“Everyone calls me Chotu. I was born on this pavement and people say my mother is no more. I don’t know my father. I work with my Uncle at the tea stall and whatever I earn he gives me little and saves the later for my future.” This is what the little boy at the tea stall told us. Unsure about his age and name, Chotu continues to run around serving tea, collecting used glasses and washing them! Looking at his speed and efficiency, we knew he has been doing this for a really long time.
Chotu, is one of the 10.12 million children who is not lucky enough to go to school and has to work for a living. This number suggests that one in every 11 children in the country is working for a living. Even though Chotu hasn’t witnessed what childhood really is, his work is slightly better and easier than many other child labourers of his age.
Thousands of children work very late in the night to dig pits and enter rat hole mines to fetch coal. Kids are sent down to about 165 feet, to enter 2 feet high rat holes. Grown men will not be able to enter such mines therefore children become the victims. There seems to be no regulation for them! No safety measures, no proper pay structure, nothing at all. After twelve hours of working inside a rat mine like that, the child will earn 200 rupees. After extracting the coal, pulling the coal-filled wagon is another problem and conditions like these cause serious health problems. But who cares, they are poor and they need the money for a living. With this sort of an attitude: where education is a luxury, moving ahead and thinking of empowerment will be only a dream for the country.
Large number of children work in equally dangerous environments like those at fireworks, matchbox, footwear and carpet making industries. They are preferred because their small hands help in the intricate designing; they can be paid less for more hours of work.
Last year, the Government amended the child labour law and allowed children below 14 to work in family businesses and the entertainment industry. This has made the children more vulnerable. However, the amendment also makes it clear that children below the age of 14 and 18 will not be allowed to work in hazardous industries. The list of hazardous industries used to include 86 such industries, but after the amendment the list mentions only three.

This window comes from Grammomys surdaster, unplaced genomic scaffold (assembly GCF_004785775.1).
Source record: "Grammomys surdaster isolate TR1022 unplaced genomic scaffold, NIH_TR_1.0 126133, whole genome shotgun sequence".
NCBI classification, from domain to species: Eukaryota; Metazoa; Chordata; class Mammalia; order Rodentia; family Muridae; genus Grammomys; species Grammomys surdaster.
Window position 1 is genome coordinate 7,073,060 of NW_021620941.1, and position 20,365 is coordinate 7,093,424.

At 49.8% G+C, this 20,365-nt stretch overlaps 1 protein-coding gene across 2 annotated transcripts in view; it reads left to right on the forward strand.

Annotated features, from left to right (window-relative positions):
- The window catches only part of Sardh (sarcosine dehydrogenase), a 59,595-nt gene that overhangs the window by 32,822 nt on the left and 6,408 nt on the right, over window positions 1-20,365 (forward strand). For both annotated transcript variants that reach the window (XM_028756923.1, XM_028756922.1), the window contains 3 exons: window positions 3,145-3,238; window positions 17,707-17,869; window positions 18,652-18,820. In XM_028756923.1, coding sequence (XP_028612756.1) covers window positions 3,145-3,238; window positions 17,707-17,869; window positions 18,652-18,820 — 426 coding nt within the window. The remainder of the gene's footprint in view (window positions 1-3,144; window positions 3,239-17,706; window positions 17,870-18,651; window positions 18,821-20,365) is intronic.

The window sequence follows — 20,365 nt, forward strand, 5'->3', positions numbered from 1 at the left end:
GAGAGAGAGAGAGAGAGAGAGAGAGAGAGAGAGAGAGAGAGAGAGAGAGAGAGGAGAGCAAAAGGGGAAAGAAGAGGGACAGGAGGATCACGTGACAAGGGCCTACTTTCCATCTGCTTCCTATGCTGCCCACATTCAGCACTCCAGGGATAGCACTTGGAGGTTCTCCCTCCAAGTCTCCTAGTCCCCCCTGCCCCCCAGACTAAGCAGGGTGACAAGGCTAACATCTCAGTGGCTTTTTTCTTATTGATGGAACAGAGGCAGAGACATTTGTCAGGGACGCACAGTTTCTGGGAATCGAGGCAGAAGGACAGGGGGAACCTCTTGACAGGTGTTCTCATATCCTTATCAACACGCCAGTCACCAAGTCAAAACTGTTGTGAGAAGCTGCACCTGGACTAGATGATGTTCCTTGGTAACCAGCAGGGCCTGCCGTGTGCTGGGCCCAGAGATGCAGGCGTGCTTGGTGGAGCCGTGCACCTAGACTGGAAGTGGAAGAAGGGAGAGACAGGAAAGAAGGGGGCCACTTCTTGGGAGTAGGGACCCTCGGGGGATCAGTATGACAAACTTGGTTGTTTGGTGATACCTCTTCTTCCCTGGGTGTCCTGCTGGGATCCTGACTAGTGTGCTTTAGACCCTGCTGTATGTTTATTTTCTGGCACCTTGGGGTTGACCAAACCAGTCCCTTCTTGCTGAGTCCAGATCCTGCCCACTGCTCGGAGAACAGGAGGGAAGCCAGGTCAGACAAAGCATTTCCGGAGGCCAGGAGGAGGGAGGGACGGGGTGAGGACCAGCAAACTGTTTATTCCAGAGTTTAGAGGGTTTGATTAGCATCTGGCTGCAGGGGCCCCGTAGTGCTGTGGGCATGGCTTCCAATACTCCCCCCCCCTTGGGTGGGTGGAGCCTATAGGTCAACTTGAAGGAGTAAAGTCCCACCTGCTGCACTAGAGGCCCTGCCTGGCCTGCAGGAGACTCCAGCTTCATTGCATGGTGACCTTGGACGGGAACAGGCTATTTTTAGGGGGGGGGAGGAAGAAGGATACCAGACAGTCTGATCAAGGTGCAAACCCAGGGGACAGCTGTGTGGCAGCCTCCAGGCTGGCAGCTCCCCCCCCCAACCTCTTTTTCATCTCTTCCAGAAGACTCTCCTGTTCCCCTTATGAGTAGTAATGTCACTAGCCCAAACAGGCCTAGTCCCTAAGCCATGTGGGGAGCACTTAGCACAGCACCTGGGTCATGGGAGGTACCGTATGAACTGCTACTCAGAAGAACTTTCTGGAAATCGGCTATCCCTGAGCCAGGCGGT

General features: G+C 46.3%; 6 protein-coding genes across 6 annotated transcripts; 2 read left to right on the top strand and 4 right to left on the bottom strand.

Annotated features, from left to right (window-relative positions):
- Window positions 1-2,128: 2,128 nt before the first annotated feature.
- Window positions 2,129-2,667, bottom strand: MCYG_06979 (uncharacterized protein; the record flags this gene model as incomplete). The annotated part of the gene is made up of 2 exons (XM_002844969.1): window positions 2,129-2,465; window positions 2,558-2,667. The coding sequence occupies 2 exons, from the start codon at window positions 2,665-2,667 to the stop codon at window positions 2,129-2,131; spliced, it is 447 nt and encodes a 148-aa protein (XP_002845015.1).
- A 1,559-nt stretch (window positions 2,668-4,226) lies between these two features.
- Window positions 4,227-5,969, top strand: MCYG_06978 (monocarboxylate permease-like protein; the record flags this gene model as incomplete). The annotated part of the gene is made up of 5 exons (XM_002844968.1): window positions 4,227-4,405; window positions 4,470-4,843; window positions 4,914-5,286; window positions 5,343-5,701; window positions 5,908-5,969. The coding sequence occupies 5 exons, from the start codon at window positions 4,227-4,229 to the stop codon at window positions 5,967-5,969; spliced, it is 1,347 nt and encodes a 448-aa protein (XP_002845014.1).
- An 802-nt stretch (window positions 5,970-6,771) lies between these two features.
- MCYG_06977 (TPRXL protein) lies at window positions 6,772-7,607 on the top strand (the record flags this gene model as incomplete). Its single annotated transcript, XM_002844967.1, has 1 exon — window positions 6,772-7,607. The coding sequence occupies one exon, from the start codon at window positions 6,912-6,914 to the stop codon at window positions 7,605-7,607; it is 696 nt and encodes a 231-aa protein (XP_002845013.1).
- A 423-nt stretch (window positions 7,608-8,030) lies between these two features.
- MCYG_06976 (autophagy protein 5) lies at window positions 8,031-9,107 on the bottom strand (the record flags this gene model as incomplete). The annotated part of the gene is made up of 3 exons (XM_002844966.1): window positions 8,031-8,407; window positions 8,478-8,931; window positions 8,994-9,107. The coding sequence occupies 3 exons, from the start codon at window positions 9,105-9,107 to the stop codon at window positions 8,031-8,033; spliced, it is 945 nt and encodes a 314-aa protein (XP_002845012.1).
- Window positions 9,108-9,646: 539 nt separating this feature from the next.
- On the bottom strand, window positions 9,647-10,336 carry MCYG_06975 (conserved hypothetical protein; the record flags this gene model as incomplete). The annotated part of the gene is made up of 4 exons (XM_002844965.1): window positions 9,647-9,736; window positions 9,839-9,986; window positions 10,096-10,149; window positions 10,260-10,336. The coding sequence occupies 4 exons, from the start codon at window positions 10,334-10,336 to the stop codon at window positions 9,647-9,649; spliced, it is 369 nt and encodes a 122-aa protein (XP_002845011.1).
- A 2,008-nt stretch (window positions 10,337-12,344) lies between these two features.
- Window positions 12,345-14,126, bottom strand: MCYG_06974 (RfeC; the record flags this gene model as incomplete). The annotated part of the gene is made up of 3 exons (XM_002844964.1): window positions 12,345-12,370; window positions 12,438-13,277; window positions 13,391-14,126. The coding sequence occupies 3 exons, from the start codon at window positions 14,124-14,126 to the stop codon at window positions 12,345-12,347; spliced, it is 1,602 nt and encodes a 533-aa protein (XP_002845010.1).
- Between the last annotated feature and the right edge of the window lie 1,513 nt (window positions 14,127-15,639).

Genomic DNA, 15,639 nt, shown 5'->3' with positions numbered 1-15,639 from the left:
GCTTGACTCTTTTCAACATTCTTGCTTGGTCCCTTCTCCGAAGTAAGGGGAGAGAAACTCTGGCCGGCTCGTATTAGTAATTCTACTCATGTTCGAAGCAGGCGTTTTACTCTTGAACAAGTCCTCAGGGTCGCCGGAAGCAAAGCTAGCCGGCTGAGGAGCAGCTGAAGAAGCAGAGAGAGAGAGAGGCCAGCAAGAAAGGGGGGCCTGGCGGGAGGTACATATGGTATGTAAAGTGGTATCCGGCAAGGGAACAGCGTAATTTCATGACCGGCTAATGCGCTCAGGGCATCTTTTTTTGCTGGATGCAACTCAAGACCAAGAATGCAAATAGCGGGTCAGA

The amendment has made punishment for the violators stricter. There is no penalty for the parents for the first offence. If they repeat it, they will then be charged a fine upto Rs 10,000. The fine for the employers has however, been increased. For the first time offence, the employer will be charged a fine ranging from Rs 20,000-50,000. In case of a second offence, the minimum imprisonment would be for a year, going up to about two years.
Activists however believe that the laws are not clear and therefore, it promotes child labour. The primary right to preliminary education is being snatched away from the children. The law is however, not clear. The word family has to be defined. Otherwise anyone can claim to be a child’s uncle or cousin. 80% of the children working as laborers are from the rural sector. This means that monitoring becomes more and more difficult.
Nobel Laureate Kailash Satyarthi, has spent his life for improving the lives of children and this amendment worries him. He has rescued 85,000 such children and remains concerned about the persisting law in the country. He is in talks with the Union labour minister and is trying to make changes in the draft Child Labour bill and is hopeful, says a report by CBC News.
We have grown to see child labour everywhere and it seems so natural that we don’t even think it is a big issue! It is this mindset that needs to be changed. Every child has the right to go to school, right to get education. Every child has the right to freedom. Every child has the right to live without fear!